Violence, conflict and art: Iraq’s Hiwa K – artist profile

Dutch art space De Appel invites Hiwa K to produce new works and an exhibition discussing violence and conflict.

Exploring social confrontation and “what if” moments, the exhibition continues until 16 December 2017. Art Radar profiles the artist on the occasion of his latest show.

Hiwa K, "To remember, Sometimes You Need Different Archeological Tools", De Appel, 2017. Photo: Cassander Eeftinck Schattenkerk. Image courtesy De Appel.

Hiwa K, “To remember, Sometimes You Need Different Archeological Tools”, De Appel, 2017. Photo: Cassander Eeftinck Schattenkerk. Image courtesy De Appel.

A socio-politically engaged artist

Born in Kurdistan-Iraq in 1975, Berlin-based artist Hiwa K concerns himself with oral histories, political charged situations and social confrontations. His work explores artistic possibilities, or “what ifs”, motivated by common accounts and narratives he hears through the shared experiences of family and friends. Collective or participatory elements are common in his work, as is a focus on shared learning. As Hiwa K describes in his artist statement, he is an autodidact and often criticizes the heightened professionalisation of artistic practices, and the myth of the individual artist.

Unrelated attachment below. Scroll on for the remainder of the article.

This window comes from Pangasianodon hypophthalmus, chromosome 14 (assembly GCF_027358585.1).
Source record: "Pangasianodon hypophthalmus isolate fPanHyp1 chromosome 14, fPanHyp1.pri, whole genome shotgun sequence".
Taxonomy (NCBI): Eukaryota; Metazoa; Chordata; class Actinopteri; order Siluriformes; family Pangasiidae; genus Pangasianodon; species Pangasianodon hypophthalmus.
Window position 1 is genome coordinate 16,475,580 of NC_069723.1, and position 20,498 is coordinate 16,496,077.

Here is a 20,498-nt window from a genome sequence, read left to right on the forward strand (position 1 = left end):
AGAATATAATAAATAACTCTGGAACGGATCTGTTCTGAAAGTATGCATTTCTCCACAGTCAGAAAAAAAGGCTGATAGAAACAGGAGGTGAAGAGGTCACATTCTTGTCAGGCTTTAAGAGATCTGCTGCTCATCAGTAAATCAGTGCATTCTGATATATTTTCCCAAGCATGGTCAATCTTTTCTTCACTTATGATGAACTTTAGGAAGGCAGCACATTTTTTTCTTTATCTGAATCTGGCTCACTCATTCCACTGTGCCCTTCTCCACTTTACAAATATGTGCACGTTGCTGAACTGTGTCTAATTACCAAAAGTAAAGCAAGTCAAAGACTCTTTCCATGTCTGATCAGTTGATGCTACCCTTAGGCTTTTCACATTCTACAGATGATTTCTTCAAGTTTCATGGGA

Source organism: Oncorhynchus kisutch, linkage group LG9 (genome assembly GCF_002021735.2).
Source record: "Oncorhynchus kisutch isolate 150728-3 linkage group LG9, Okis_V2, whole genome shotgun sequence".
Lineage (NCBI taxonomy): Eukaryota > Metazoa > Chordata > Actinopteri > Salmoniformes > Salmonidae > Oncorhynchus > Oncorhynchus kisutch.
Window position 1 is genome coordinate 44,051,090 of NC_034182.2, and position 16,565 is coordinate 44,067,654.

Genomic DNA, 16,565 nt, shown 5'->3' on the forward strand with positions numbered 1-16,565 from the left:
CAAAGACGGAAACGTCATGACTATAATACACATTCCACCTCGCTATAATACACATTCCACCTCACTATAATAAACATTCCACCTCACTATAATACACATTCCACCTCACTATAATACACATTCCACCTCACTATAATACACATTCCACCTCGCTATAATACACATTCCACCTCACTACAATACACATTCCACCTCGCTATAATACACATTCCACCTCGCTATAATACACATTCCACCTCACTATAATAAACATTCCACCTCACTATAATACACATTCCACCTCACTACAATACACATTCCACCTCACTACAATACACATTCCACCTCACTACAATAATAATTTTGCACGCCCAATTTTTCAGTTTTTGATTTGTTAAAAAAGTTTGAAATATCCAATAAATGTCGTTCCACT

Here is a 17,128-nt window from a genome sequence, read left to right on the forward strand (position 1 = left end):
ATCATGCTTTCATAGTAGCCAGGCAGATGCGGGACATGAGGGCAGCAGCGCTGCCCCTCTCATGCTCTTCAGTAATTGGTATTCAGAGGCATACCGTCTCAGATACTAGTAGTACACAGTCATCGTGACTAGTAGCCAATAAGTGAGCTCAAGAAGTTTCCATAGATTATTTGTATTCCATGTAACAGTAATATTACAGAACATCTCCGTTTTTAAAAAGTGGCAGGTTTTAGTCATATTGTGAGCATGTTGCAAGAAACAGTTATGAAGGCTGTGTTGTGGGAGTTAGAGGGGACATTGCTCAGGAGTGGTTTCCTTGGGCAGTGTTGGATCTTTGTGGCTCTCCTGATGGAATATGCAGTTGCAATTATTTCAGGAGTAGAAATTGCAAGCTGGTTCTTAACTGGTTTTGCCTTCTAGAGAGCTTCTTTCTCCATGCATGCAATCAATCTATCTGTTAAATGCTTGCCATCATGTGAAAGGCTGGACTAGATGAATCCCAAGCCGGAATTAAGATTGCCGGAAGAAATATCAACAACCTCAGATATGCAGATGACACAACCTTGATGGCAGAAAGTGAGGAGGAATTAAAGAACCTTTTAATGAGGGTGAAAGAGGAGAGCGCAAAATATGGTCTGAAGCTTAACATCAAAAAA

Recent exhibitions have included documenta 14, the 56th Venice Biennale and Manifesta 7, alongside renowned art institutions such as the New Museum in New York, Serpentine Gallery in London and KW Institute for Contemporary Art in Berlin.

Hiwa K, "To remember, Sometimes You Need Different Archeological Tools", De Appel, 2017. Photo: Cassander Eeftinck Schattenkerk. Image courtesy De Appel.

Hiwa K, “To remember, Sometimes You Need Different Archeological Tools”, De Appel, 2017. Photo: Cassander Eeftinck Schattenkerk. Image courtesy De Appel.

Violence in art

His current exhibition, “To remember, Sometimes You Need Different Archeological Tools”, curated by De Appel Director Niels Van Tomme, is currently on show at De Appel until 16 December 2017, and centres around Hiwa K’s work on the fictional character, K.